Written in 1930 when Spender was only twenty-one years old, THE TEMPLE was not published at that time since it could not conform to British libel and censorship laws then in effect. Author John Fuller discovered the original manuscript in 1986, among Spender’s papers housed at the University of Texas, Austin, and encouraged him to revise and publish it.
Though most of its characters are based on the young homosexual men Spender knew during his student days, THE TEMPLE is not a novel about homosexuality; rather, it analyzes and contrasts the personalities of British and German youth during the final years of the Weimar Republic. Those familiar with Spender’s life will recognize the young W.H. Auden (Simon Wilmot in the novel), Christopher Isherwood (William Bradshaw), and their first meetings in Auden’s rooms at Christ Church College, Oxford. The heart of the work, set immediately before the period covered in Isherwood’s own BERLIN STORIES, details in two parts with Spender’s visits to Germany, which in this revised version are set in 1929 and 1932.
Paul Schoner (Spender) journeys to Hamburg, Germany, between Oxford terms, ostensibly to learn German. He stays at the home of the parents of Ernest Stockmann, an acquaintance originally introduced by the dean of Schoner’s college. Theirs never becomes a true friendship because Stockmann, who spent a year in residence at Downing College, Cambridge, tries to adapt his likes, interests, and even personality to those of is British guest.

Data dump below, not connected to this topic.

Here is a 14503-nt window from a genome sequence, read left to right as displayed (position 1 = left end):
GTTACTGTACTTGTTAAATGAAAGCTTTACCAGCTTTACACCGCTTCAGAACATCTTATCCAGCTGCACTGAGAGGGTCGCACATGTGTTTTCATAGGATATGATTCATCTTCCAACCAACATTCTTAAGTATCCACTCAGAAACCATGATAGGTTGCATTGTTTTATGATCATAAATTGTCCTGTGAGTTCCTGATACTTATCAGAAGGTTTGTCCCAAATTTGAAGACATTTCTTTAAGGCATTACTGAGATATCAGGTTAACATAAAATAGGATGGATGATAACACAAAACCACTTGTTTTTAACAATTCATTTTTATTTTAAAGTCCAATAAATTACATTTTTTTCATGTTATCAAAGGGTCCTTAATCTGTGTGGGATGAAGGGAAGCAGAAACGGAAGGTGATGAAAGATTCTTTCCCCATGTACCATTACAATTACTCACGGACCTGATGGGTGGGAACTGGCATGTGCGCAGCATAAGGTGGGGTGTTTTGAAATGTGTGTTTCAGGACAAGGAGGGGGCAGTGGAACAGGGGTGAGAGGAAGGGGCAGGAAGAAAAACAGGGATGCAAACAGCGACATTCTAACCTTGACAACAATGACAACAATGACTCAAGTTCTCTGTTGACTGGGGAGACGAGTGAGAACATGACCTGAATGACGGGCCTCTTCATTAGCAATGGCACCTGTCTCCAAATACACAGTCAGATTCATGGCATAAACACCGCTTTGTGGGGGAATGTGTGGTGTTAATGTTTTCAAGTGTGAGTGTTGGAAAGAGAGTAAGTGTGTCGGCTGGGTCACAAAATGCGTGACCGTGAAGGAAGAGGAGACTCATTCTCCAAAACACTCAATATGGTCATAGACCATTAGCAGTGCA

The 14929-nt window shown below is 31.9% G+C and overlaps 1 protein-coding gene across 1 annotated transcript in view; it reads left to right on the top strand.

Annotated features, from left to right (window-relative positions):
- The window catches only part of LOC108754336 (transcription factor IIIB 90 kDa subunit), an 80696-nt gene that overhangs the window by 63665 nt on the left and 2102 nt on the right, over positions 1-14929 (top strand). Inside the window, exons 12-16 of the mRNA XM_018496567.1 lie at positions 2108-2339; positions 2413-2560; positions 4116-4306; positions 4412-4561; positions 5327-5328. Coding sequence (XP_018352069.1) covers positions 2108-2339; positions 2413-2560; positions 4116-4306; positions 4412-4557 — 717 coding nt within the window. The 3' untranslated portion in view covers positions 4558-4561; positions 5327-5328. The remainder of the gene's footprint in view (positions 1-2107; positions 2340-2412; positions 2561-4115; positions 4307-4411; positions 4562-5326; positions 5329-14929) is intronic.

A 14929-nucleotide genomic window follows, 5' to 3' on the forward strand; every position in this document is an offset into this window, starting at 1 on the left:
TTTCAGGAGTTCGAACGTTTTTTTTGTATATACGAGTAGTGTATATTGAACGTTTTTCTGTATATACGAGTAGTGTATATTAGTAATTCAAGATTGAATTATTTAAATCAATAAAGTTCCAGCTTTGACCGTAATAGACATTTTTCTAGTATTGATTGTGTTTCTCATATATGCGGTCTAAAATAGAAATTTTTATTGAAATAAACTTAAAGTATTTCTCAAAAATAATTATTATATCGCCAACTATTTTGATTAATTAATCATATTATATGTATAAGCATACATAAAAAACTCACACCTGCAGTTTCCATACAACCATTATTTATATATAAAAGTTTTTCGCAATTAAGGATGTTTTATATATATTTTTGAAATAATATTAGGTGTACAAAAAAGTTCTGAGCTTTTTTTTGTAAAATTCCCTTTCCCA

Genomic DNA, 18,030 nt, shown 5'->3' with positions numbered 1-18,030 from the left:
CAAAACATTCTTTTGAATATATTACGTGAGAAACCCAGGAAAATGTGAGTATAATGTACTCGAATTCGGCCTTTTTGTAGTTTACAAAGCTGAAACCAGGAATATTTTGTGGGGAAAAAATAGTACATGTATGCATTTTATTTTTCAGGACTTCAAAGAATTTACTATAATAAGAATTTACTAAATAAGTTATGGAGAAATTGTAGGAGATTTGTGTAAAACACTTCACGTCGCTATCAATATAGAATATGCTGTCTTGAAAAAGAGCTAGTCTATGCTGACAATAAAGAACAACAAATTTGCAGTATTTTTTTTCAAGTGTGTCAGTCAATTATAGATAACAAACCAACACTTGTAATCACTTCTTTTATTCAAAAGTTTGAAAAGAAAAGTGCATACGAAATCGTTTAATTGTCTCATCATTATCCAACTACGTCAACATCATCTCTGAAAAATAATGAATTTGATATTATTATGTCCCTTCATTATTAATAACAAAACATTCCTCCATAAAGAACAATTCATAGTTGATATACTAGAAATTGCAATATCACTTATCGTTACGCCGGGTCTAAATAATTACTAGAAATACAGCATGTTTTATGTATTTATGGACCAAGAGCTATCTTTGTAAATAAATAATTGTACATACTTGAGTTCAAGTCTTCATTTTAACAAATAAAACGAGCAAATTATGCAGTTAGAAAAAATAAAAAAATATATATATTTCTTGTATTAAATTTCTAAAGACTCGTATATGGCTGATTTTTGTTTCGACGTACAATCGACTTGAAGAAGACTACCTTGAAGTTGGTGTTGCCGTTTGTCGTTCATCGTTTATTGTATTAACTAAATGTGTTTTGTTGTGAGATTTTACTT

Schoner does develop a lasting friendship with another German, Joachim Lenz, son of a wealthy coffee merchant. Lenz (identifiable with photographer Herbert List) ultimately casts off the burden of a secure future as a businessman to pursue photography. Schoner also meets an array of young Germans, all desperate in their search for freedom from their parents’ standards.
After the carefree summer of its first part, THE TEMPLE evolves into a second section, much more somber, set in the winter of 1932. Some of Schoner’s friends seek their destiny in the Nazi movement; some of the homosexual men marry. Schoner follows Bradshaw to Berlin; both have discovered that necessity occasionally forces them to enter the temple of lucre, though this costs them their unqualified worship of the body’s temple.